In preparation for our sermons from James 4 on church conflict I’ve been cataloguing the variety of ways that we sinfully behave in conflict. In order to prepare and focus my thoughts for the sermon I want to explain each of the “behaviors” on the list and demonstrate where Scripture points them out for what they are.
You can read the whole list in the post below. In this post I’d just like to cover and expound on conflict behavior 1 and 2:
1. We Fail to see one another as objects of God’s grace.
2. We Boast* and Position ourselves, i.e., we remind our opponents of our credentials in an attempt to implicitly discredit anything they say.
1. In church conflict we often fail to see and treat one another as objects of God’s grace.
Pastor Chris’ sermon from James 3 on “taming the tongue” lands on this subject very well and actually says a lot about #2 on our list of conflict behavior. Listen to both parts of James 3 at our website HERE.
Where would each of us be if not for the grace of God; the unmerited, unearned favor, love and mercy of God?
2:1 And you were dead in the trespasses and sins 2 in which you once walked, following the course of this world, following the prince of the power of the air, the spirit that is now at work in the sons of disobedience — 3 among whom we all once lived in the passions of our flesh, carrying out the desires of the body and the mind, and were by nature children of wrath, like the rest of mankind. 4 But God, being rich in mercy, because of the great love with which he loved us, 5 even when we were dead in our trespasses, made us alive together with Christ—by grace you have been saved— 6 and raised us up with him and seated us with him in the heavenly places in Christ Jesus, 7 so that in the coming ages he might show the immeasurable riches of his grace in kindness toward us in Christ Jesus. 8 For by grace you have been saved through faith. And this is not your own doing; it is the gift of God, 9 not a result of works, so that no one may boast.
My sin is so destructive and vile, my offenses so condemnable in the sight and presence of an absolutely perfect and holy God that the author of life had to die to absolve me of them. He died freely, lovingly, and for the joy of saving and purchasing the church for himself.
With the weight of the cross in mind, how am I able to condemn my brothers and sisters in Christ? How am I able to harbor bitterness and avoid reconciliation and peace? How am I supposed to say that I deserve more grace than they do? Quite simply, I can’t. Therefore,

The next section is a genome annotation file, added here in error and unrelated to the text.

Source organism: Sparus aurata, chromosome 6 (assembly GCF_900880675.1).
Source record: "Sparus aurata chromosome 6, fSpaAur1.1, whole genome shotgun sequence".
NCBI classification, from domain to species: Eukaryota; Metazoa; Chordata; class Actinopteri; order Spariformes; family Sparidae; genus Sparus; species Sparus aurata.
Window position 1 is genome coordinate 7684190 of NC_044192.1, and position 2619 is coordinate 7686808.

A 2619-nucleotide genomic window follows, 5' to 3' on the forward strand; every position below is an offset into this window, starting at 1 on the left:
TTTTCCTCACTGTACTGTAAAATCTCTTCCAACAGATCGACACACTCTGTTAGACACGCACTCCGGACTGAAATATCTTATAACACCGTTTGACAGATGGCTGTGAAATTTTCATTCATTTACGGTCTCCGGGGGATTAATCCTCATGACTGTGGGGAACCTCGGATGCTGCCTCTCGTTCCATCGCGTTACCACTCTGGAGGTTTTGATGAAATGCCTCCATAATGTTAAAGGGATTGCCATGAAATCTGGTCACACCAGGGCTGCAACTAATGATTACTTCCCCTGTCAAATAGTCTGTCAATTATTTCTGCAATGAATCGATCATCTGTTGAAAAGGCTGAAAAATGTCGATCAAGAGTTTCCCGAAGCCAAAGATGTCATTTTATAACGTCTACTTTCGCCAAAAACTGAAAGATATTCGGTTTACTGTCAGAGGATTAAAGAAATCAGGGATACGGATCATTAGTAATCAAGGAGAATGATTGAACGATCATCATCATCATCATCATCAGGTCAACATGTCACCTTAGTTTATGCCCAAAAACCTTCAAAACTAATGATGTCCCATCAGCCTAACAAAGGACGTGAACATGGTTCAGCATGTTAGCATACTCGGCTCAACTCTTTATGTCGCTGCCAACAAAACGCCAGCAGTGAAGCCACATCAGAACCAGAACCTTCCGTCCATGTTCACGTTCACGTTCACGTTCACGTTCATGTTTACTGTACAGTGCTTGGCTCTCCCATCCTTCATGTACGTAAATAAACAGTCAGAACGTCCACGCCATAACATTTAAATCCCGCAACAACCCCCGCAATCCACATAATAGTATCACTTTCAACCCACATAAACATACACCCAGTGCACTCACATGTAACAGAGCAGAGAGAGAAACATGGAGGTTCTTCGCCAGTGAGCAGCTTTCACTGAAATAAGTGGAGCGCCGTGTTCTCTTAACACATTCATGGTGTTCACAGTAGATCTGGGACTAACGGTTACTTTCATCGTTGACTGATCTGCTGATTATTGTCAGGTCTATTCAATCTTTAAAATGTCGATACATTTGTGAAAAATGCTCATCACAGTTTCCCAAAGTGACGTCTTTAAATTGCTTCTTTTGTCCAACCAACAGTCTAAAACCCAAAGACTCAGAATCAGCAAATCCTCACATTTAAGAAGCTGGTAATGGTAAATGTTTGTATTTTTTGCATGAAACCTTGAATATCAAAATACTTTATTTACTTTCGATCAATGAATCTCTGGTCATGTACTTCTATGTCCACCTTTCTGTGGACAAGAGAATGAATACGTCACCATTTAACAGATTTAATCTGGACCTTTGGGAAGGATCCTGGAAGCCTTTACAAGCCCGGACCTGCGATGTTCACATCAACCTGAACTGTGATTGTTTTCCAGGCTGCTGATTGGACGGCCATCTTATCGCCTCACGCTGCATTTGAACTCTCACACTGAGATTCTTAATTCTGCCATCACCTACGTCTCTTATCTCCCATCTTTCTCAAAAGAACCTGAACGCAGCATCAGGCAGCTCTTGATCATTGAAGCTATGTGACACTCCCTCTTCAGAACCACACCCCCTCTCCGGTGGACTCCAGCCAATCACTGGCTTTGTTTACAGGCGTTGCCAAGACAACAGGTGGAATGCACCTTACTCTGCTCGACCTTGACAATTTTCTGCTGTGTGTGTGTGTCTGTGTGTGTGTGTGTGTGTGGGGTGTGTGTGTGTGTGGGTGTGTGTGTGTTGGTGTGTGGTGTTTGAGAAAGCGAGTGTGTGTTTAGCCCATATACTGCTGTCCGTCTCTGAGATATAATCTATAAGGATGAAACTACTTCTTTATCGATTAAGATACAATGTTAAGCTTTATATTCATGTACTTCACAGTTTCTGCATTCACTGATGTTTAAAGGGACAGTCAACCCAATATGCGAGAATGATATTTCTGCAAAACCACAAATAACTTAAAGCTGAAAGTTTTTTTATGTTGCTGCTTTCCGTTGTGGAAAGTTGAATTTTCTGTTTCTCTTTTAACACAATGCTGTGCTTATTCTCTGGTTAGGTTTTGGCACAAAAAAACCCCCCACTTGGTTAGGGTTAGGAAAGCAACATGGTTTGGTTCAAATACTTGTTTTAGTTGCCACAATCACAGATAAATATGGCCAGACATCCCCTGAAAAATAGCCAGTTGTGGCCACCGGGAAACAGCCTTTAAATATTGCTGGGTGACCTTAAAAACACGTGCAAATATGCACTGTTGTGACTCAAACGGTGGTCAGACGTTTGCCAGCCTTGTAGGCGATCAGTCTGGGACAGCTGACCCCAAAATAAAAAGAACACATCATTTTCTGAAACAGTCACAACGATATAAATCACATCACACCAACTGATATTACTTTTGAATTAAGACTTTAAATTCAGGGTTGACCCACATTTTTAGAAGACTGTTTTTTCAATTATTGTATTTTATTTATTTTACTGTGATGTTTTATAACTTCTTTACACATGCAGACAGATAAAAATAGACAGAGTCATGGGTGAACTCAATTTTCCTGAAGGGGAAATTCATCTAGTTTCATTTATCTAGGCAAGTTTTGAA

“In Church Conflict We Must Never Cease to think and treat one another as objects of God’s grace!”
2. We Boast* and Position ourselves.
In conflict we are often prone to assert our own competency, skill, aptitude and experience in order to discredit the one we are in conflict with. I often think of the Pharisees conflict with Jesus in John 8. Let me set the background. Jesus has stood up at the climax of one of Israel’s most sacred feasts and very pointedly said to the crowd, basically, “I am the reason this feast exists. I am the one you should be celebrating. I am the light of the world.”
The Pharisees are certainly stunned by this. Jesus says in 8:31-32,
31 So Jesus said to the Jews who had believed in him, “If you abide in my word, you are truly my disciples, 32 and you will know the truth, and the truth will set you free.”
Here is Jesus confronting his audience. “You need to follow me. I am the way. Only I can set you free.”
The Pharisees respond,
33 “We are offspring of Abraham and have never been enslaved to anyone. How is it that you say, ‘You will become free’?”
Did you catch it? “WE ARE offspring of Abraham and have never been enslaved to anyone.” In other words Jesus, “we’re ok with God. We don’t need you.”
First of all, this is just plain stupid. They’re so angry with Jesus they’re not even thinking straight. As Israelites, they’ve pretty much been enslaved to everyone. The Jews in John 8 are under Roman rule. Their ancestors had been captives of the Babylonians, the Assyrians and in this passage they’re at a party that’s designed to celebrate how God guided them in the wilderness after they escaped Egyptian slavery. Let me say that again. They actually tell Jesus they’ve “never been slaves to anyone” at a party that was founded to celebrate their release from Egyptian slavery. Awesome. Just. Plain. Awesome.
Secondly, being the physical, national, natural “offspring” of father Abraham doesn’t earn them any spiritual credit (although they clearly think it does). Jesus calls them on it quickly.
v. 35, “Jesus said to them, “If you were Abraham’s children, you would be doing the works Abraham did 40 but now you seek to kill me, a man who has told you the truth that I heard from God. This is not what Abraham did. 41 You are doing the works your father did…44 You are of your father the devil, and your will is to do your father’s desires.”
I am prone to think like the Pharisees when I’m in conflict and assert my own aptitude as if it earns me something.
“I study harder than you.”
“I went to school longer than you.”
“This person agrees with me.”
“I’m better at this than you.”
If I’m being honest, none of these things make me “right” in any single given conflict, nor do any of them earn me special grace from God, much less demand respect from anyone else.
“We must not posture or position ourselves in conflict as if our status or aptitude discredit our opponents. It’s a dirty little trick we use to avoid being confronted with the fact that maybe we haven’t got everything figured out and just may need to repent of some sinful behavior.”
*You’ll notice in previous posts number 2 was originally phrased “posture and position”. I changed it to “boast” after listening to Pastor Chris’ sermon on Sunday. I felt afterward that “boasting” better describes what we’re talking about and is referenced repeatedly in the Scriptures.